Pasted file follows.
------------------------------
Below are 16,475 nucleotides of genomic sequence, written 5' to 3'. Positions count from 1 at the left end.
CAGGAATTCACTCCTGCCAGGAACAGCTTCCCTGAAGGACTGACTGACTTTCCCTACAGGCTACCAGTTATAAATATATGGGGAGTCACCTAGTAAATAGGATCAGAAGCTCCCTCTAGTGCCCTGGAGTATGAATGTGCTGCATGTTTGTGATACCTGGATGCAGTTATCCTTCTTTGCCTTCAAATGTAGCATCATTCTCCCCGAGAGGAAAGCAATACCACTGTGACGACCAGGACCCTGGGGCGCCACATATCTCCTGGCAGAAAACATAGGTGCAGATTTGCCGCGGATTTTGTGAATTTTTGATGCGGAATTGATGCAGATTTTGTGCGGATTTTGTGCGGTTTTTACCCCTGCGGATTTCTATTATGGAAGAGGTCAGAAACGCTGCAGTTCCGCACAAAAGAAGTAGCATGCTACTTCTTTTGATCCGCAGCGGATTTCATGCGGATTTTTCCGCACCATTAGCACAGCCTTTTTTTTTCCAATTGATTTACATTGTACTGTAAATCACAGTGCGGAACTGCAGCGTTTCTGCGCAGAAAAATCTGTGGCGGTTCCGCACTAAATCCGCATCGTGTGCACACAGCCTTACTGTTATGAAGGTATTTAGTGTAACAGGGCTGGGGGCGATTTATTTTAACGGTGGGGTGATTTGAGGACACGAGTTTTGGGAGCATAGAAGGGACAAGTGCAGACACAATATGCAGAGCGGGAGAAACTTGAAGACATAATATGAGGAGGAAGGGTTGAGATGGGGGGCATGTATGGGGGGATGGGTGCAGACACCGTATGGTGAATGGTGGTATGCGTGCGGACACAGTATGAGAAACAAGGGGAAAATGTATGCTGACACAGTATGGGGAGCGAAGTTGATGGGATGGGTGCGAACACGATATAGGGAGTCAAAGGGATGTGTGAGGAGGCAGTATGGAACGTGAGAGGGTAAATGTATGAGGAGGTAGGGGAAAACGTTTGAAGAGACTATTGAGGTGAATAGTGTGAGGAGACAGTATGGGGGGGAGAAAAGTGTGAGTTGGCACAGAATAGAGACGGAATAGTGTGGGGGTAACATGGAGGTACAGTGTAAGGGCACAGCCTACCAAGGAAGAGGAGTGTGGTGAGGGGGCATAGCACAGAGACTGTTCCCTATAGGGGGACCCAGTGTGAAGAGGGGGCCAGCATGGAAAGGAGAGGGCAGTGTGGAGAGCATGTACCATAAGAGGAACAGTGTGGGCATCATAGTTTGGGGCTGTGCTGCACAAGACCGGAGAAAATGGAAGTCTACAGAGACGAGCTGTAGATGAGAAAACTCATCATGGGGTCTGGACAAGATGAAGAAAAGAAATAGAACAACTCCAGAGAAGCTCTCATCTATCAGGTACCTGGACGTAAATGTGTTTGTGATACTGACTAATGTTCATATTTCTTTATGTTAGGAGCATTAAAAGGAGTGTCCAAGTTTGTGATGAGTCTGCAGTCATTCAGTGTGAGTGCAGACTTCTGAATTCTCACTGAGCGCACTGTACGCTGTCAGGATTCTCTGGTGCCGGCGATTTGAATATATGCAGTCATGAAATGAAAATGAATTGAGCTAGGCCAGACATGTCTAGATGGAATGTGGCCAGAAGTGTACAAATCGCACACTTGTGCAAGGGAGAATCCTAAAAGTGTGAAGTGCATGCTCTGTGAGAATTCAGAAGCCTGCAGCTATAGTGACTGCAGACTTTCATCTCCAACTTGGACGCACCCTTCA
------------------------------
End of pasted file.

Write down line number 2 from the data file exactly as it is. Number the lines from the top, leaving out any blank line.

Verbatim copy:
CAGGAATTCACTCCTGCCAGGAACAGCTTCCCTGAAGGACTGACTGACTTTCCCTACAGGCTACCAGTTATAAATATATGGGGAGTCACCTAGTAAATAGGATCAGAAGCTCCCTCTAGTGCCCTGGAGTATGAATGTGCTGCATGTTTGTGATACCTGGATGCAGTTATCCTTCTTTGCCTTCAAATGTAGCATCATTCTCCCCGAGAGGAAAGCAATACCACTGTGACGACCAGGACCCTGGGGCGCCACATATCTCCTGGCAGAAAACATAGGTGCAGATTTGCCGCGGATTTTGTGAATTTTTGATGCGGAATTGATGCAGATTTTGTGCGGATTTTGTGCGGTTTTTACCCCTGCGGATTTCTATTATGGAAGAGGTCAGAAACGCTGCAGTTCCGCACAAAAGAAGTAGCATGCTACTTCTTTTGATCCGCAGCGGATTTCATGCGGATTTTTCCGCACCATTAGCACAGCCTTTTTTTTTCCAATTGATTTACATTGTACTGTAAATCACAGTGCGGAACTGCAGCGTTTCTGCGCAGAAAAATCTGTGGCGGTTCCGCACTAAATCCGCATCGTGTGCACACAGCCTTACTGTTATGAAGGTATTTAGTGTAACAGGGCTGGGGGCGATTTATTTTAACGGTGGGGTGATTTGAGGACACGAGTTTTGGGAGCATAGAAGGGACAAGTGCAGACACAATATGCAGAGCGGGAGAAACTTGAAGACATAATATGAGGAGGAAGGGTTGAGATGGGGGGCATGTATGGGGGGATGGGTGCAGACACCGTATGGTGAATGGTGGTATGCGTGCGGACACAGTATGAGAAACAAGGGGAAAATGTATGCTGACACAGTATGGGGAGCGAAGTTGATGGGATGGGTGCGAACACGATATAGGGAGTCAAAGGGATGTGTGAGGAGGCAGTATGGAACGTGAGAGGGTAAATGTATGAGGAGGTAGGGGAAAACGTTTGAAGAGACTATTGAGGTGAATAGTGTGAGGAGACAGTATGGGGGGGAGAAAAGTGTGAGTTGGCACAGAATAGAGACGGAATAGTGTGGGGGTAACATGGAGGTACAGTGTAAGGGCACAGCCTACCAAGGAAGAGGAGTGTGGTGAGGGGGCATAGCACAGAGACTGTTCCCTATAGGGGGACCCAGTGTGAAGAGGGGGCCAGCATGGAAAGGAGAGGGCAGTGTGGAGAGCATGTACCATAAGAGGAACAGTGTGGGCATCATAGTTTGGGGCTGTGCTGCACAAGACCGGAGAAAATGGAAGTCTACAGAGACGAGCTGTAGATGAGAAAACTCATCATGGGGTCTGGACAAGATGAAGAAAAGAAATAGAACAACTCCAGAGAAGCTCTCATCTATCAGGTACCTGGACGTAAATGTGTTTGTGATACTGACTAATGTTCATATTTCTTTATGTTAGGAGCATTAAAAGGAGTGTCCAAGTTTGTGATGAGTCTGCAGTCATTCAGTGTGAGTGCAGACTTCTGAATTCTCACTGAGCGCACTGTACGCTGTCAGGATTCTCTGGTGCCGGCGATTTGAATATATGCAGTCATGAAATGAAAATGAATTGAGCTAGGCCAGACATGTCTAGATGGAATGTGGCCAGAAGTGTACAAATCGCACACTTGTGCAAGGGAGAATCCTAAAAGTGTGAAGTGCATGCTCTGTGAGAATTCAGAAGCCTGCAGCTATAGTGACTGCAGACTTTCATCTCCAACTTGGACGCACCCTTCA